Edmonton Oilers Hold Moment of Silence for Colby Cave at Game 3 Months After His Death
The late hockey player died less than a week after suffering a brain bleed back in April
The Edmonton Oilers are paying tribute to one of their own.
The team played a moving video and held a moment of silence for their late player Colby Cave before their exhibition game against the Calgary Flames on Tuesday.
Colby previously played three NHL seasons for the Oilers and the Boston Bruins before died less than a week after suffering a brain bleed back in April. He was 25 years old.
The tribute video included numerous highlights from Colby's career, including his first NHL goal, as well as a clip where the late athlete is shown signing the jersey of a young fan and asking, "Always remember me, okay?"
"It was very emotional. [He] was a big part of our team," defenseman Ethan Bear said according to NBC Sports. "He was just an unbelievable individual. For us to honor him, and to play for him, that really digs deep into us and it gives us that extra push going into this playoff run."
Fellow team member Connor McDavid added, "He was a big part of our group. He was an amazing teammate, great guy. We definitely miss his energy around the room. His smile lit up our room so many times. We miss him a lot and we’re playing with heavy hearts. It’s going to be fun to play for him."
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According to a report from the Associated Press, Cave's widow, Emily Cave, left each player a personal letter and a small gift in each of their locker room stalls after they wrapped up training camp.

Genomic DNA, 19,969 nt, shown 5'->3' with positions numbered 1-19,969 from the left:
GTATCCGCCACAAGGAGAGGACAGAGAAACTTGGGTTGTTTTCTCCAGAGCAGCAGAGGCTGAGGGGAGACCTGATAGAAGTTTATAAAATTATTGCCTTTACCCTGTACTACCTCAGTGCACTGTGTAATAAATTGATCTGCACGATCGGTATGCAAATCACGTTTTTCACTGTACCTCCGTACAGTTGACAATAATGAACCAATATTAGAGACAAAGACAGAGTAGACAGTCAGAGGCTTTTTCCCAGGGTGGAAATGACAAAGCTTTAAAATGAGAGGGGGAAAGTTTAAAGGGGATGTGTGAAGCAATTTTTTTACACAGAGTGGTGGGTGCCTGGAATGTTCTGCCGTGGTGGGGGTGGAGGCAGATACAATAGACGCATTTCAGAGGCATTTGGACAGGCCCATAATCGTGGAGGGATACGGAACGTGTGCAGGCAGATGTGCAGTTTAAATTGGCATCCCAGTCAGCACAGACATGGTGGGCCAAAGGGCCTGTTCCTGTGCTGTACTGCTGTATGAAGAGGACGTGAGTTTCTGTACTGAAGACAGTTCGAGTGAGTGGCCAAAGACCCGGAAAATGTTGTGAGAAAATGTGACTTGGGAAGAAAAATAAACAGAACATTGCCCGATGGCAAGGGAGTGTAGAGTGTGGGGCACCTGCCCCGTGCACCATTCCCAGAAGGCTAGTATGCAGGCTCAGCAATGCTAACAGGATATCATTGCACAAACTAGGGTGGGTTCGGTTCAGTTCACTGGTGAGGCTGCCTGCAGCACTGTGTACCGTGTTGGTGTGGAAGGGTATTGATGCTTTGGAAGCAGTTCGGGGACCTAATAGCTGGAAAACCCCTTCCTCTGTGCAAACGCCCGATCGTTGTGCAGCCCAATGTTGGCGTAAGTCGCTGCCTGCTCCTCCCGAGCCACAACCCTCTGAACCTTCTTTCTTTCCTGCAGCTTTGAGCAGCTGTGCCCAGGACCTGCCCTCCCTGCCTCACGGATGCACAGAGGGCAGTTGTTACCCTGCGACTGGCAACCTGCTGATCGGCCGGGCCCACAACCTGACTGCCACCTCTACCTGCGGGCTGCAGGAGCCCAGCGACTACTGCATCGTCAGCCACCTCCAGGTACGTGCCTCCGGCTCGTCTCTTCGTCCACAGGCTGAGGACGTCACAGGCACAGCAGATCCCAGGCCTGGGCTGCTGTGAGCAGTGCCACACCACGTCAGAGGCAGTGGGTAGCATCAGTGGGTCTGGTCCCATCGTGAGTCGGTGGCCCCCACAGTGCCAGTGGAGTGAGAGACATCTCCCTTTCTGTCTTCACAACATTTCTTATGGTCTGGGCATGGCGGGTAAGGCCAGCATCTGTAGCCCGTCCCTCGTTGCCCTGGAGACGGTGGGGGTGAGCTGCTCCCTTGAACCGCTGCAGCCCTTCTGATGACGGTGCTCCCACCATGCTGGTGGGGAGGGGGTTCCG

"That’s my way of thanking them for the support they’ve given, wish them good luck and let them know Colby is proud of his teammates and brothers, and we can’t wait to cheer them on," Emily previously shared on a conference call with the publication.
The NHL player was previously put into a medically induced coma at the Sunnybrook Hospital in Toronto, Canada, on April 7, before he died four days later on April 11.
In an essay for ESPN, Emily recounted the "traumatic" night that Colby's health crisis started, revealing the evening of April 6 began normally for the young couple before the athlete later said he had a headache.
"He said he was in a lot of pain. Colb was never sick. He didn't get the flu, never caught a cold, he was the epitome of health," Emily wrote, adding that she feared his headache might be a sign of something more serious than a migraine.
Emily said her husband of nine months "got significantly worse" throughout the night and woke up to vomit several times before she woke up her parents and they called an ambulance.
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"By the time the ambulance got there, he was hypothermic and completely unresponsive," Emily said.
"It was so fast, so traumatic," she continued, explaining that Colby had surgery to remove a colloid cyst from his brain, and she was barred from being with him in the hospital due to COVID-19 concerns.
Proceeds from the fund will go toward community programs with an emphasis on mental health initiatives and providing access to sports for underprivileged children.